The point here is that global banks are great because multi-national corporations can go to one place for all the services they need. This may be true, but it's an argument for being global, not for being big. JPMorgan Chase & Co. doesn't need $4 trillion in assets (under international accounting rules) to serve global companies. As the U.S. Senate investigation into JPMorgan's London Whale trading losses has shown, organizations that combine everything from retail banking to speculative derivatives trading under one roof are beyond the comprehension of their own executives, let alone their boards, clients and investors. They make a complex world more complex.

  4. Big U.S. banks are significantly safer than prior to the crisis.

    The report cites an increase in regulators' preferred measure of soundness -- the Tier 1 common risk-based ratio -- as well as an increase in tangible equity as indicators of banks' safety. It's true that these measures have risen. Problem is, as Frank Partnoy and Jesse Eisinger demonstrate in a recent article, the state of accounting in the financial sector is such that we can't really know whether such indicators mean the banks have become safer.

    Even if the banks have improved, they're far from safe. Under international accounting standards, JPMorgan's tangible equity was only 3.1 percent of tangible assets as of mid-2012. This means a decline of 3.1 percent in the value of the bank's assets could be enough to render it insolvent. Research by economists at the Bank of England, and a new book by financial economists Anat Admati and Martin Hellwig, suggest banks need at least 20 percent equity if they want to avoid failures.

    The report also denies that the largest U.S. banks enjoy a funding advantage thanks to their too-big-to-fail status. Bloomberg View has dealt with this argument at length here and here.

  5. U.S. banks are not the largest among global players.

    The report points out that, under U.S. accounting standards or compared with their local economies, some foreign banks are even bigger than U.S. banks. It's not clear why this is good. Again, if other countries have an even bigger too-big-to-fail problem, that doesn't mean the U.S. shouldn't be concerned about its own.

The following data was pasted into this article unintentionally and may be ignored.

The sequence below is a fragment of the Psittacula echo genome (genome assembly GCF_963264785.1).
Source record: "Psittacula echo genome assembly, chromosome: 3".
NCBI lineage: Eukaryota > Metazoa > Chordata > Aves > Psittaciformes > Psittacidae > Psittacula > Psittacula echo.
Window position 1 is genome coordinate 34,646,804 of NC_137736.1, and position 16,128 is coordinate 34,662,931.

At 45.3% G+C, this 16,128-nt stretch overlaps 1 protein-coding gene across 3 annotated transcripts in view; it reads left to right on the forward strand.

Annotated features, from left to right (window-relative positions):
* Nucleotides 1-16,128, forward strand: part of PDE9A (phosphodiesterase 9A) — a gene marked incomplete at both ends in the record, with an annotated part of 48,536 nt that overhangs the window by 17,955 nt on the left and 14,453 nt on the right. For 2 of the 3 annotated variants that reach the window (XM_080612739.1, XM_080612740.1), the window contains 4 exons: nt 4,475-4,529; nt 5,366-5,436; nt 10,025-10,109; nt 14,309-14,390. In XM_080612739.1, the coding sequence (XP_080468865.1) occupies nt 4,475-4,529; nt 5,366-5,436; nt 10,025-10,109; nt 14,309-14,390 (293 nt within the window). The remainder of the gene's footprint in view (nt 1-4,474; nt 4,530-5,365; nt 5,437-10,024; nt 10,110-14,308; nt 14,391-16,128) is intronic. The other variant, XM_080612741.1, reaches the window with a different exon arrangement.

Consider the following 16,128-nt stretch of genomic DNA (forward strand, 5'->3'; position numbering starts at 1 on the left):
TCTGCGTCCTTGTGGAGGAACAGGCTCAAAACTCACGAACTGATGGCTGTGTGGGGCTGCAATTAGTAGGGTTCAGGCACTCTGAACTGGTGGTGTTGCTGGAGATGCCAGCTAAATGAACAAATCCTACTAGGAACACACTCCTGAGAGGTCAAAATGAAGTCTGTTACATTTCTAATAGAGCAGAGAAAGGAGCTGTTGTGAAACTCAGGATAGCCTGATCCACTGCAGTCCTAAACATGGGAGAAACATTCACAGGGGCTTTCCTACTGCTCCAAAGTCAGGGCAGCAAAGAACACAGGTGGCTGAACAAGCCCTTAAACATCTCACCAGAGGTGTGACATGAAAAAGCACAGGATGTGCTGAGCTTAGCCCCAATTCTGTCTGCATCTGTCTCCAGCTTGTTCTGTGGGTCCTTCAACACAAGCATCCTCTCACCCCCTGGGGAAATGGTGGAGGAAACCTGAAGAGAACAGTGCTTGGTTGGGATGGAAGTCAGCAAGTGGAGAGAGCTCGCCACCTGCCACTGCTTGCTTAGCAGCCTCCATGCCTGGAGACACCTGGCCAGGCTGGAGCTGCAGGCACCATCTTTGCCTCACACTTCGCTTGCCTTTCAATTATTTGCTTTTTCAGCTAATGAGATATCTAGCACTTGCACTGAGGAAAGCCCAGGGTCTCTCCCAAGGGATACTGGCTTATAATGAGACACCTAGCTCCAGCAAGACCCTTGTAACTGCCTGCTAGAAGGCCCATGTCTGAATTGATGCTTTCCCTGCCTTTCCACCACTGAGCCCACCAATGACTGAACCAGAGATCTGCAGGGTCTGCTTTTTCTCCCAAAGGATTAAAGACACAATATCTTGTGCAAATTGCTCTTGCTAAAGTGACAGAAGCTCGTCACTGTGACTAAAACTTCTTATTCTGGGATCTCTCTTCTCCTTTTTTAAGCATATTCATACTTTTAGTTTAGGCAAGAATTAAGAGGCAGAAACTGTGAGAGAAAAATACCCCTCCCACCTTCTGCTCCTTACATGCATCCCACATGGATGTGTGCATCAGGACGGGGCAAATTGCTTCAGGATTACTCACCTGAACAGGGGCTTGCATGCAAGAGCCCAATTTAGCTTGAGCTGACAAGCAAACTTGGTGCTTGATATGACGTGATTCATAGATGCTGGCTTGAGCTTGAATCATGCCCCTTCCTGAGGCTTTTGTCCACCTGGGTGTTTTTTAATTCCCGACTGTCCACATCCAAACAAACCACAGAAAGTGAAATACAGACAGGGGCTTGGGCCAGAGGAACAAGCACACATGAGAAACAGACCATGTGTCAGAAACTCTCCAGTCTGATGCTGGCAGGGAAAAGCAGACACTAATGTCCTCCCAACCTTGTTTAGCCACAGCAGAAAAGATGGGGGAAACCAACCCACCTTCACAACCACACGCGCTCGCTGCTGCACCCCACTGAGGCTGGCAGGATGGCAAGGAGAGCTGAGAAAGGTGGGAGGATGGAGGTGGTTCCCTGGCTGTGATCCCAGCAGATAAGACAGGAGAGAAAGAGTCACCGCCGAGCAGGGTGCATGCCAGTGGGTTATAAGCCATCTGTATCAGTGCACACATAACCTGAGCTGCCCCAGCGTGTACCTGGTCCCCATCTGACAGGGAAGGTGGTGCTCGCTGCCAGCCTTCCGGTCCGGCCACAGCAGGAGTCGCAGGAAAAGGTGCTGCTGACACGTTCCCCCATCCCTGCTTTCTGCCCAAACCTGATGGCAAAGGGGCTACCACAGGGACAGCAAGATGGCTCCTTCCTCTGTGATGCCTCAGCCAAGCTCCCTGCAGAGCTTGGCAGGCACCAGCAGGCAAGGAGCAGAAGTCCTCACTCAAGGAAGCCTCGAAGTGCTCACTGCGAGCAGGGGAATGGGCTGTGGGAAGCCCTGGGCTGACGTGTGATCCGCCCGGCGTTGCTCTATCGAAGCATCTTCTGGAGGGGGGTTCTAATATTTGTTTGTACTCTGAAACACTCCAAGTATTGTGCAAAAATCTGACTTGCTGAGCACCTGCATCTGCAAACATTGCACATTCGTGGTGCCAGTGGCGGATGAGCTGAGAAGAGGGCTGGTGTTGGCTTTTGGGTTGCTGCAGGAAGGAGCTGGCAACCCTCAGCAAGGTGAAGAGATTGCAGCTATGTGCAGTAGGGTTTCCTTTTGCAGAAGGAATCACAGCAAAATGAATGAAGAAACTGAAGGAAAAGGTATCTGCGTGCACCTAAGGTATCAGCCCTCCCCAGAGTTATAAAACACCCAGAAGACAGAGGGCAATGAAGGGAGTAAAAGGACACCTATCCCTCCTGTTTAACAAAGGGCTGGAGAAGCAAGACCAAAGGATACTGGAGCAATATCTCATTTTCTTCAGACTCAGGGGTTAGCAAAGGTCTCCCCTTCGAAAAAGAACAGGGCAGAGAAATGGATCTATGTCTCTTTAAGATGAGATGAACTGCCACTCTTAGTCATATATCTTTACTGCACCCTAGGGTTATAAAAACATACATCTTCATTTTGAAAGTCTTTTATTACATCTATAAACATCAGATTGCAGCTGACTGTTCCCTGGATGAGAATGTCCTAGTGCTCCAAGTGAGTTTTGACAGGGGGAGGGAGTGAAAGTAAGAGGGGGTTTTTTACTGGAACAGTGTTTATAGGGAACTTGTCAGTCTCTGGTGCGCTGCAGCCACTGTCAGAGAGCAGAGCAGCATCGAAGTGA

Also, under international accounting standards, U.S. banks are the largest. With about $4 trillion in assets, JPMorgan is the biggest bank on the planet. Bank of America is a close second.

  6. Big global companies will turn to foreign banks -- maybe even Chinese banks -- if the big U.S. banks are broken up.

    Again, it's highly doubtful that JPMorgan needs a $4 trillion balance sheet to attract global business. To use the report's own example, an $11.8 billion Wal-Mart Stores Inc. deal was the largest syndicated loan in the U.S. as of the third quarter of 2012, with six banks involved. Beyond that, most large corporations get their debt financing in the bond markets.

    That said, if foreign governments want to subsidize bank credit to U.S. multi-nationals, the U.S. gets the benefit while other countries' taxpayers bear the cost. Trying to compete by maintaining subsidies to our own banks would be like trying to match China's growth in global share of pollution. It's a race to the bottom.

    Conversely, reining in the biggest U.S. banks, and making them easier to understand, might actually enhance the global position of the U.S. financial industry. The share prices of U.S. banks are suffering in part because investors find the banks' finances incomprehensible (see that article by Partnoy and Eisinger). In a world of opacity, demonstrable safety and soundness could be a good selling point.

  7. Breaking up the big banks will cause more financial activity to go into the unregulated world of shadow banking.

    Alternative financing channels such as money-market mutual funds, conduits and structured investment vehicles proved to be a weak link during the financial crisis. It's not clear, however, why making banks smaller and more transparent would cause more shadow activity. Even if it did, it's not a point in favor of big banks. Rather, it suggests regulators should pay more attention to the shadowy areas -- for example, by forbidding the unsupported dollar-a-share guarantees that make money-market accounts seem as safe as insured bank deposits. Regulators should also take advantage of the powers the Dodd-Frank financial reform law granted them to oversee systemically important non-bank financiers.

Total good points: zero.

This column does not necessarily reflect the opinion of Bloomberg View's editorial board or Bloomberg LP, its owners and investors.

To contact the author on this story:
Mark Whitehouse at mwhitehouse1@bloomberg.net